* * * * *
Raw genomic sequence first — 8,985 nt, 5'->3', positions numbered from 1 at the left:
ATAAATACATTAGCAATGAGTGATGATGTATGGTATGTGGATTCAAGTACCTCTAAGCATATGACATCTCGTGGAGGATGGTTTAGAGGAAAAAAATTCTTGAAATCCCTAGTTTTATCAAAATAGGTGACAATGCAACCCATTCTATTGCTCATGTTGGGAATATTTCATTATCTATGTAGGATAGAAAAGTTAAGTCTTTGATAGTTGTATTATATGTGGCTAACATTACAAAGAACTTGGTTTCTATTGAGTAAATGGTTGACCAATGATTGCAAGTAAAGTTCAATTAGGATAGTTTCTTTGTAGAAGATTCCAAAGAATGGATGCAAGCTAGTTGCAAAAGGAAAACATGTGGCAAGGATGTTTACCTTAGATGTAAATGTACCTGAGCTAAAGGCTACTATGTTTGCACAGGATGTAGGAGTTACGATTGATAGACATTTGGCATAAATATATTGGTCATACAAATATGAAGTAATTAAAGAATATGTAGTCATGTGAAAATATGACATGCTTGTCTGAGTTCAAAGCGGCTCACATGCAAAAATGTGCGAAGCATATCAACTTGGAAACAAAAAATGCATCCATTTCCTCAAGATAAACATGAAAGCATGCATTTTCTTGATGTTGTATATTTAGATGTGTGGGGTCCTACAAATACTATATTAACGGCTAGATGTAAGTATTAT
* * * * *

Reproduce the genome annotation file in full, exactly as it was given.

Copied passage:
Raw genomic sequence first — 8,985 nt, 5'->3', positions numbered from 1 at the left:
ATAAATACATTAGCAATGAGTGATGATGTATGGTATGTGGATTCAAGTACCTCTAAGCATATGACATCTCGTGGAGGATGGTTTAGAGGAAAAAAATTCTTGAAATCCCTAGTTTTATCAAAATAGGTGACAATGCAACCCATTCTATTGCTCATGTTGGGAATATTTCATTATCTATGTAGGATAGAAAAGTTAAGTCTTTGATAGTTGTATTATATGTGGCTAACATTACAAAGAACTTGGTTTCTATTGAGTAAATGGTTGACCAATGATTGCAAGTAAAGTTCAATTAGGATAGTTTCTTTGTAGAAGATTCCAAAGAATGGATGCAAGCTAGTTGCAAAAGGAAAACATGTGGCAAGGATGTTTACCTTAGATGTAAATGTACCTGAGCTAAAGGCTACTATGTTTGCACAGGATGTAGGAGTTACGATTGATAGACATTTGGCATAAATATATTGGTCATACAAATATGAAGTAATTAAAGAATATGTAGTCATGTGAAAATATGACATGCTTGTCTGAGTTCAAAGCGGCTCACATGCAAAAATGTGCGAAGCATATCAACTTGGAAACAAAAAATGCATCCATTTCCTCAAGATAAACATGAAAGCATGCATTTTCTTGATGTTGTATATTTAGATGTGTGGGGTCCTACAAATACTATATTAACGGCTAGATGTAAGTATTAT